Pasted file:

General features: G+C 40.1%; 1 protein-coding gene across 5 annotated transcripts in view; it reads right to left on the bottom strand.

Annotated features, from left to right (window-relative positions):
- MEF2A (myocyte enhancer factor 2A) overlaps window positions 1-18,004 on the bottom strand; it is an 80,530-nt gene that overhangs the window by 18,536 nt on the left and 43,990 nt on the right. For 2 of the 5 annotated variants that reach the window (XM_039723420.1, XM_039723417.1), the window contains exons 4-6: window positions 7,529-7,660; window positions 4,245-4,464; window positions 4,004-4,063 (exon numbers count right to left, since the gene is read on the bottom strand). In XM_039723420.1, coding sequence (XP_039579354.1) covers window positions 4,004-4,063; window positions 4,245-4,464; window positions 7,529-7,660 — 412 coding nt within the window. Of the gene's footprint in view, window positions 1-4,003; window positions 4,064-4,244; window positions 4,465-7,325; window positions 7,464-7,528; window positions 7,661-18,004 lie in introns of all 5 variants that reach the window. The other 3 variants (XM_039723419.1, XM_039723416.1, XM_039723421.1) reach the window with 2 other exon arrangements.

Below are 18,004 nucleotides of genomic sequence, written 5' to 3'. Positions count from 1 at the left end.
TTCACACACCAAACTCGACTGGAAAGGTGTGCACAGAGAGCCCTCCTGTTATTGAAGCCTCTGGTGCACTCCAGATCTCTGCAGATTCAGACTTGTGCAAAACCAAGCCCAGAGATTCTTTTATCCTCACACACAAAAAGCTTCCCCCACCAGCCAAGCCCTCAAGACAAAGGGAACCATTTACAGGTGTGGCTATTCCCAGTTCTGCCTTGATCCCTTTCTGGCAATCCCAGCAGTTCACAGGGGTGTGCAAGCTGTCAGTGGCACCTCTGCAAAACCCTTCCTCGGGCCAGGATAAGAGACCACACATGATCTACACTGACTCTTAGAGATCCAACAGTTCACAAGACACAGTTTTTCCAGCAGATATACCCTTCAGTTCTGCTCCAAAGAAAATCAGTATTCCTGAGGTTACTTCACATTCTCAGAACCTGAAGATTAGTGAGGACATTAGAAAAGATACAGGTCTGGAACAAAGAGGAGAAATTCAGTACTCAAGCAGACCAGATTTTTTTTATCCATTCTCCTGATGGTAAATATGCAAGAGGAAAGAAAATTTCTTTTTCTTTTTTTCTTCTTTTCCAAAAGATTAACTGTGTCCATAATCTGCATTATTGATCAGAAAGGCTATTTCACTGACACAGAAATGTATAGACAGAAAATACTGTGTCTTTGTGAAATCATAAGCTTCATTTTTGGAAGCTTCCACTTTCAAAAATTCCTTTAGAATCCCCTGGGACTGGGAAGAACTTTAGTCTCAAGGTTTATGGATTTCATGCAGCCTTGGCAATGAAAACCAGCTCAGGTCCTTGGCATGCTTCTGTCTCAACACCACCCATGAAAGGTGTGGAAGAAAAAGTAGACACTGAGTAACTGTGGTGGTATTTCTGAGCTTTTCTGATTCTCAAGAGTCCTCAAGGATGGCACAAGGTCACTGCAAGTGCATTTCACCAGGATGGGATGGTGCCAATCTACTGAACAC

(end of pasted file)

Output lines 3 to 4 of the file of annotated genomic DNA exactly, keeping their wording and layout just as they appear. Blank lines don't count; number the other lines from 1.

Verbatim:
- MEF2A (myocyte enhancer factor 2A) overlaps window positions 1-18,004 on the bottom strand; it is an 80,530-nt gene that overhangs the window by 18,536 nt on the left and 43,990 nt on the right. For 2 of the 5 annotated variants that reach the window (XM_039723420.1, XM_039723417.1), the window contains exons 4-6: window positions 7,529-7,660; window positions 4,245-4,464; window positions 4,004-4,063 (exon numbers count right to left, since the gene is read on the bottom strand). In XM_039723420.1, coding sequence (XP_039579354.1) covers window positions 4,004-4,063; window positions 4,245-4,464; window positions 7,529-7,660 — 412 coding nt within the window. Of the gene's footprint in view, window positions 1-4,003; window positions 4,064-4,244; window positions 4,465-7,325; window positions 7,464-7,528; window positions 7,661-18,004 lie in introns of all 5 variants that reach the window. The other 3 variants (XM_039723419.1, XM_039723416.1, XM_039723421.1) reach the window with 2 other exon arrangements.

Below are 18,004 nucleotides of genomic sequence, written 5' to 3'. Positions count from 1 at the left end.